White it is extremely unlikely we’ll ever have firsthand, direct knowledge of the Silphium plant, there is another plant mentioned as a substitute (albeit inferior) in later Roman and medieval cookbooks. That substitute is Asafoetida (aka Hing), an age-old staple of Indian cuisine which comes from the gum resin of the root of the Ferula Asafoetida plant which, by all accounts, appears to be of the same genus (class/family) as Silphium.
After the ancient Romans lost their beloved Silphium, Asafoetida would become the substitute of choice in numerous recipes. Even though its off-putting aroma was considered less desirable, it would soon become known by the same name and rightly take the place of Silphium, both in culinary and medicinal uses (which date all the way back to 700 BC).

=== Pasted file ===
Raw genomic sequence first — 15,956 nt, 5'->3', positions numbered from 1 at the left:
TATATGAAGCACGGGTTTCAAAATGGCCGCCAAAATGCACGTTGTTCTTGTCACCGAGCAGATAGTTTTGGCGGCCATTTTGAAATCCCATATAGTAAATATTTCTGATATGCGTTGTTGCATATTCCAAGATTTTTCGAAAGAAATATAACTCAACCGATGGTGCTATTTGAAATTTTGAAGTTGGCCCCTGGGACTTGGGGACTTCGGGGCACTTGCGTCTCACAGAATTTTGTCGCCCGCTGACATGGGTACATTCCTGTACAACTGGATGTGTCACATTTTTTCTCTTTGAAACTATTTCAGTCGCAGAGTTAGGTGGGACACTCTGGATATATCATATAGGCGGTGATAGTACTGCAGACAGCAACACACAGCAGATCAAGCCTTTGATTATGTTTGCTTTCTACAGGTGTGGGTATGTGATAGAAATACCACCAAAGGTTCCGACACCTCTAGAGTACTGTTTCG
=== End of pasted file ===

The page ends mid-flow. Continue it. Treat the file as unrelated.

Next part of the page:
The ancients soon learned what modern cooks around the world already know: When used synergistically with other spices and herbs, Asafoetida adds delicate and subtle oniony, garlicy, shallot or leek-like flavor that greatly enhances a variety of savory delights. In India, as in other parts of the world, it remains both a medicinal spice and a culinary staple, lending its magic to dal, chutney, biryani, curries and more. Yet, the uses of Asafoetida extend far beyond the culinary world. Like its ancient cousin, it plays an important role in supporting health and is widely recognized in Ayurveda for its healing abilities.
Standard medical journals also recognize the healing properties of Asafoetida. According to the National Institutes of Health, “Asafoetida has great medicinal importance”. Used traditionally to treat asthma, epilepsy, stomach-ache, flatulence, intestinal parasites, weak digestion and influenza, it’s considered useful as an antioxidant, antiviral, antifungal, cancer and chemo-preventive, antidiabetic, antispasmodic, hypotensive and molluscicidal (natural pesticide against snails and slugs).